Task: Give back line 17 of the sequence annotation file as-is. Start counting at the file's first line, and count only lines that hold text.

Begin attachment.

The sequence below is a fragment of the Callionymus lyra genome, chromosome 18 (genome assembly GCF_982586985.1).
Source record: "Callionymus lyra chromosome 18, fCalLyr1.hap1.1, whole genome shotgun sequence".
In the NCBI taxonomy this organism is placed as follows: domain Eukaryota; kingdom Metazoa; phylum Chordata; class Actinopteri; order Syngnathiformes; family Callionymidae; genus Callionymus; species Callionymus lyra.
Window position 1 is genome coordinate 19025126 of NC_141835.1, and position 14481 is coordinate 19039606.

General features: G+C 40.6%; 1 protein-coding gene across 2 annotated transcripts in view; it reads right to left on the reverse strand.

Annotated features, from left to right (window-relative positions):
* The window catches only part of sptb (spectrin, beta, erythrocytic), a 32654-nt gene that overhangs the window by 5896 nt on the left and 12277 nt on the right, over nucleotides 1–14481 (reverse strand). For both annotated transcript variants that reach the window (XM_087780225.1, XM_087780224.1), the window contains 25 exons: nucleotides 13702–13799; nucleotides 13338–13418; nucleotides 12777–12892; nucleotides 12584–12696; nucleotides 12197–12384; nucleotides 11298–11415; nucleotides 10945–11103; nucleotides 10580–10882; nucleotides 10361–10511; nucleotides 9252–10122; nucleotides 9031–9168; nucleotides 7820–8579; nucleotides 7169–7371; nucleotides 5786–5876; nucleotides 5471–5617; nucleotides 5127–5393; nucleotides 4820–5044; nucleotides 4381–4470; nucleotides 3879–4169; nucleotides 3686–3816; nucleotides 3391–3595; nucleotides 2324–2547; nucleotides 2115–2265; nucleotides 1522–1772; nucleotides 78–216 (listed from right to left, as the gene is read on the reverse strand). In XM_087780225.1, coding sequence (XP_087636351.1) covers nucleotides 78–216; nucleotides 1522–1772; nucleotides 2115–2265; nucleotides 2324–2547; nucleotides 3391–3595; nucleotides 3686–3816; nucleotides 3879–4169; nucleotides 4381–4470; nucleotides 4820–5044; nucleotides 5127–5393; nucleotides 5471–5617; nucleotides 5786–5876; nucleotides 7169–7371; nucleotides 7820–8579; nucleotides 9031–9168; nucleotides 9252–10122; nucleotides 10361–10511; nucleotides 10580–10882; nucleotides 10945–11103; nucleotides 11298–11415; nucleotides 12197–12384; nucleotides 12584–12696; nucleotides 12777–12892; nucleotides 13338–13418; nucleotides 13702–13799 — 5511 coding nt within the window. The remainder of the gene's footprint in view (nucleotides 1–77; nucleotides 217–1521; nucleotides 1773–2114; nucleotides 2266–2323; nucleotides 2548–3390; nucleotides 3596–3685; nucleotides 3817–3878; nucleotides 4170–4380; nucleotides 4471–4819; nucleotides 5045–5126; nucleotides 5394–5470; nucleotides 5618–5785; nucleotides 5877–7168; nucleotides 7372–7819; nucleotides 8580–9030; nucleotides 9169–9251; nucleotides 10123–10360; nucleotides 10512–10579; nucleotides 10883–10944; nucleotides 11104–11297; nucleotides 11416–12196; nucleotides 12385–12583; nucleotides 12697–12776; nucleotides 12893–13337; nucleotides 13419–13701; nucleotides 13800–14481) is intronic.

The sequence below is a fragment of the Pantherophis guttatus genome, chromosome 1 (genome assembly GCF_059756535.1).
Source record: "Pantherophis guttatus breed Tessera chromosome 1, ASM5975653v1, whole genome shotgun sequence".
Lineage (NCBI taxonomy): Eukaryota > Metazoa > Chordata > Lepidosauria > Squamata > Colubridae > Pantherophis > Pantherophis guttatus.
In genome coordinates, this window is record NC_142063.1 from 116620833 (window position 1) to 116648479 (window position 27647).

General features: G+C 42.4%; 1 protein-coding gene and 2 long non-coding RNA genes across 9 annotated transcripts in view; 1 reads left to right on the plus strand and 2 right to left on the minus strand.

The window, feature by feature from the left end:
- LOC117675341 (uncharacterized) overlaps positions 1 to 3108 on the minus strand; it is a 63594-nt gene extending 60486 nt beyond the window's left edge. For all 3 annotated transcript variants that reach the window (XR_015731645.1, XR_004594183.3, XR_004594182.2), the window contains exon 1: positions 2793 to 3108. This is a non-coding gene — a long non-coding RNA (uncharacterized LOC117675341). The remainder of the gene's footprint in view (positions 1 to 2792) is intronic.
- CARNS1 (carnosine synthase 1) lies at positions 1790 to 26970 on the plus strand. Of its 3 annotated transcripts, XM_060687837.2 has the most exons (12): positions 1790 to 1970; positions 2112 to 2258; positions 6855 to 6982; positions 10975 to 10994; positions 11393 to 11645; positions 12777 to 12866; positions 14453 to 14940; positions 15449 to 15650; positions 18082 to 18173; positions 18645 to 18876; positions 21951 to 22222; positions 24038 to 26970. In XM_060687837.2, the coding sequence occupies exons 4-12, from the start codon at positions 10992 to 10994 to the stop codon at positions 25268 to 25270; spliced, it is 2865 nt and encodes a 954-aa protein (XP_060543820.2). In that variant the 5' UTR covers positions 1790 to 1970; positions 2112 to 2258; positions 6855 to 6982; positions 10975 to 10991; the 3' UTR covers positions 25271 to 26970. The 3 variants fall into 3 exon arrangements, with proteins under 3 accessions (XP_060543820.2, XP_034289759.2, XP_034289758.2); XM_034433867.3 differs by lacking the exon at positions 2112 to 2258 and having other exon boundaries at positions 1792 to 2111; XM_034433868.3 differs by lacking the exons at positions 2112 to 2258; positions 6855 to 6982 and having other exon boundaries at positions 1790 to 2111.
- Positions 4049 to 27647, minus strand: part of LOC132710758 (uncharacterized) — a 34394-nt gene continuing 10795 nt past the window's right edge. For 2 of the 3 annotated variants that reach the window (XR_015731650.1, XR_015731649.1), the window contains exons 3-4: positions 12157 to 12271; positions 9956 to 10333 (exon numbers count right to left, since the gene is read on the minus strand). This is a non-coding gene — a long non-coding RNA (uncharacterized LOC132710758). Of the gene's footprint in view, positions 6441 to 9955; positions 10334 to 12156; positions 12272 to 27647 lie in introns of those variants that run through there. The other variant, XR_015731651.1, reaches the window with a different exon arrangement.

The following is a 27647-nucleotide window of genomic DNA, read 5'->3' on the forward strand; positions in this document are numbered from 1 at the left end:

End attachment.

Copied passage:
The following is a 27647-nucleotide window of genomic DNA, read 5'->3' on the forward strand; positions in this document are numbered from 1 at the left end: